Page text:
Last Friday, May 4th, marked the first gathering of The Dead Paintings Society, which met at my studio in Amesbury.
There were nine painters, plus me, and we got to know each other a bit as we shuffled chairs and settled in. Many of the artist were well known to each other, and they had some enjoyable catching up to do.
In the meantime, I looked over the 'dead paintings' which had arrived. I chose a water scene, measuring 18" square.
My job was to see what this dead painting might become. Of course I know nothing of the place where it was painted, and have no attachment to any of the particular elements of the painting. Equally, I bring to the painting my own painting concerns, my likes and my dislikes----au fond, my own way of seeing.
My first question is always "What is this painting about???" In this case, it seemed reasonably evident. It was a painting of a summer's day, in fair weather, with a substantial, green lushness. All these things had been communicated quite straightforwardly.
As I looked at it longer, however, I began to find faults. It was too-unrelievedly the same green. Although the shape of the water implied a recession from the viewer, the artist hadn't used either perspective (in the sense of forms of diminishing size) or aerial perspective. The central line of trees almost exactly bisected the canvas. The cloud form was not modeled, and it was placed very close to the center of the canvas.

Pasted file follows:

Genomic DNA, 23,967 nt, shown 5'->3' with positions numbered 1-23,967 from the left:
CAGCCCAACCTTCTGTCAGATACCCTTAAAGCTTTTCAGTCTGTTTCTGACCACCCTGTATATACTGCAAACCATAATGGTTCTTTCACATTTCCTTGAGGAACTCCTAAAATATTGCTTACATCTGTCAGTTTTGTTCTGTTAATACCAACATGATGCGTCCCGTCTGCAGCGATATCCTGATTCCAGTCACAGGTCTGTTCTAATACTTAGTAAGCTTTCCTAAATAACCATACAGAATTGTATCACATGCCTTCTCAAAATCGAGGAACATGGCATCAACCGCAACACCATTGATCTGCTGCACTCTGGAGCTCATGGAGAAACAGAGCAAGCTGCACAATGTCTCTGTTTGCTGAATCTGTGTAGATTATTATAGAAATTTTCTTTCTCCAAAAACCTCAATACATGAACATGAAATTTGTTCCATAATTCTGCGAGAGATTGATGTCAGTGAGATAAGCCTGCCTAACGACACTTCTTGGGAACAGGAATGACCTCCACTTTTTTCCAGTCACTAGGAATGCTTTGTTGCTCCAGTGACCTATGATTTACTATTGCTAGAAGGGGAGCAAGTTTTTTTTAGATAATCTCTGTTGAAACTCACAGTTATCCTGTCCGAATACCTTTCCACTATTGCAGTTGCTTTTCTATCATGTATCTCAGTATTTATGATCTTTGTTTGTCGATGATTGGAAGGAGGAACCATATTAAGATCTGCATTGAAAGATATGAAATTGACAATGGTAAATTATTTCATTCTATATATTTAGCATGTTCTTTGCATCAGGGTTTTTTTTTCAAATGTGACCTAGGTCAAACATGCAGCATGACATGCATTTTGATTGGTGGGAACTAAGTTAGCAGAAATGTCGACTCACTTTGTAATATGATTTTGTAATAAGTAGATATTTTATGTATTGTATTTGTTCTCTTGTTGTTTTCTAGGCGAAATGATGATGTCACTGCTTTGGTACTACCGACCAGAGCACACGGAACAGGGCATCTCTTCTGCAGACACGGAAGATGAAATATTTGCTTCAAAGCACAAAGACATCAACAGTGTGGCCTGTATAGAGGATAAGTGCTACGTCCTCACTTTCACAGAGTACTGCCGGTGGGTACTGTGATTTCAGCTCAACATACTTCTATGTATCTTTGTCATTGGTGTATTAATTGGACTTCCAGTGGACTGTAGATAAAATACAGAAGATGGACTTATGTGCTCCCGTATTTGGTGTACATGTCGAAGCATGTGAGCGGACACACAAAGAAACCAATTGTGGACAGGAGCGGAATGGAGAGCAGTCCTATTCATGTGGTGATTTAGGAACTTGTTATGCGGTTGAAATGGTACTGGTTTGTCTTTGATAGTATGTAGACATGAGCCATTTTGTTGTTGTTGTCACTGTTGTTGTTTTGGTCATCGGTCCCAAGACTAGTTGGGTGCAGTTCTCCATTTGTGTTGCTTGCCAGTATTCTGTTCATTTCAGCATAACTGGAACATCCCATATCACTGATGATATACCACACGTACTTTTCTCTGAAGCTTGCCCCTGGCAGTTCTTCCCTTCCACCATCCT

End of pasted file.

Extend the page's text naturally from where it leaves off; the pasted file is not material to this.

So I started to work, keeping the same horizon line, but introducing a mountain to break up the overall rhythm. I changed the shape of the water and, in doing so, radically changed the the subject of the painting. What may have been a pond or lake became a definite river. I modeled the cloud to make it a bit more dynamic, even while leaving it in its central position. I tried to establish a light scheme, both sunlight and shadow, to animate the canvas in terms of values. Overall, I sought to enliven the painting by increasing color contrasts and value contrasts, and by supplying a more inviting composition. The class was three hours of painting for me, and I subsequently spent, perhaps, another 90 minutes, over several days, changing little things.
The original artist has been very kind. She is still speaking to me after I trampled all over her canvas. But, hey! It had been consigned to the dead paintings corner. And all's fair. She won't, now, paint as I do, because we are different artists and different people. But what may have been valuable is that she was able to observe the sort of choices I made, and to hear my explanation of why I made them. One hopes that she, and the other members of the gathering, will remember to continually ask themselves hard questions, both in the field and in the studio.
The Dead Paintings Society will hold its second gathering this Friday, May 11th.